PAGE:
We don’t usually know the identity of the African-American freedom seekers who passed through Iowa on the underground railroad. But sometimes we do know at least their first names. Two young men named John and Archie passed through Appanoose County on their way to freedom in Canada. Two young women named Celia and Eliza stayed at the Robert Smith farm in Clinton County for several weeks until the ice on the Mississippi River was frozen enough to cross safely. In June 1848 nine slaves owned by a man named Ruell Daggs in Missouri slipped away to Salem, Iowa: Sam and Dorcas Fulcher, John and Mary Walker, two girls named Julia and Martha, a small boy named William, and two other young children, one an infant, whose names we don’t know. In October 1861 four men from near Maryville, Missouri, named John Graves, Alec Nichols, Henderson Hays and Anderson Hays made it to Winterset after two days of riding at night on horses and mules.

People often think freedom seekers were families or women with children. In fact, traveling with children slowed freedom seekers down. Parties traveling with young children were more likely to be recaptured. Nearly 75 percent of the freedom seekers who were successful were young men. Most of the rest were young women in their teens, who did not yet have children.

It's the Law

If slave catchers did succeed in recapturing a freedom seeker, they were supposed to take him or her before a justice of the peace. They had to prove that they had the right person. In one of the very few cases where that happened in Iowa, the freedom seekers were released because their captors did not actually know them personally and couldn’t make a positive identification to the justice of the peace. Even though the Fugitive Slave Act of 1850 called for a fine of $1,000 and a term of six months in jail for anyone convicted of helping a freedom seeker escape, there is no known case of anyone being convicted under that law in Iowa.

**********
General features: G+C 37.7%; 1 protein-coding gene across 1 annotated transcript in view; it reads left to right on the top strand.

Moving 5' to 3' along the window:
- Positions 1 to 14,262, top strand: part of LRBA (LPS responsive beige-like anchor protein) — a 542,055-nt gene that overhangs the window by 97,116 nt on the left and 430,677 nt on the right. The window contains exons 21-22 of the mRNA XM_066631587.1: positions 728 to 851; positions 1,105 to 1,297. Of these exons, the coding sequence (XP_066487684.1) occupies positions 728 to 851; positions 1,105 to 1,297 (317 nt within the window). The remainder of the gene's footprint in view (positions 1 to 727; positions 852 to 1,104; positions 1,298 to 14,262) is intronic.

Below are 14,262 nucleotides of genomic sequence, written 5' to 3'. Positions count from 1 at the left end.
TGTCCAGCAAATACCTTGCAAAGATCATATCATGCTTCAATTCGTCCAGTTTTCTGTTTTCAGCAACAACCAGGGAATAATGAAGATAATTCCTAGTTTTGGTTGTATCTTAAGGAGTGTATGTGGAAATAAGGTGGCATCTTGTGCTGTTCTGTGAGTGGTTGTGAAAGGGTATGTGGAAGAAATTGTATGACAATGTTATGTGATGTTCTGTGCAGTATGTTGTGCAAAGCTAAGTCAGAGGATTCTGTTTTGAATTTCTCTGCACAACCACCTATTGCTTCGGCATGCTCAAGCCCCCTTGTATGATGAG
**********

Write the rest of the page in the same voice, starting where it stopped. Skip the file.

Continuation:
Unsure of Numbers

Most runaway slaves didn’t get very far and were soon recaptured. Only a few made it to the free states of the North or to Canada. One guess is that about 35,000 from 1830 to the end of the Civil War in 1865 made it to freedom. There were 4 million slaves in the South in 1860. The underground railroad was a serious annoyance to slaveholders, but it didn’t make much of a difference in the number of slaves held.

It’s harder to guess how many freedom seekers passed through Iowa on the underground railroad. Most came from Missouri. Some came from Arkansas or Indian Territory (Oklahoma). A few came from Kentucky, Tennessee or Mississippi. Most likely not more than a few hundred passed through Iowa on the underground railroad.

It's important to remember that black freedom seekers were not just waiting for help from sympathetic whites. Many ran away and traveled on their own. If they were successful in reaching the free states, they often became station agents and conductors helping other passengers on the underground railroad.


Sources:

  • Berrier, G. Galin. “The Underground Railroad in Iowa, “ in Bill Silag, et al., eds., Outside In: African American History in Iowa, 1838-2000. Des Moines: State Historical Society of Iowa, 2001, 2001, 44-59.
  • Dykstra, Robert A. Bright Radical Star: Black Freedom and White Supremacy on the Hawkeye Frontier. Cambridge, MA: Harvard University Press, 1993. Especially Chapter 5, “The Salem Nineteen,” 88-105.
  • Franklin, John Hope, and Loren Schweninger. Runaway Slaves: Rebels on the Plantation. New York: Oxford University Press, 1999.
  • Richman, Irving B. John Brown Among the Quakers and Other Skteches. Des Moines: State Historical Department of Iowa, 1894.
  • Todd, John. Early Settlement and Growth of Western Iowa, or Reminiscence. Des Moines. State Historical Department of Iowa, 1906.
  • Van Ek, Jacob. “Underground Railroad in Iowa,” The Palimpsest, II (May, 1921), 129-143.
By Galin Berrier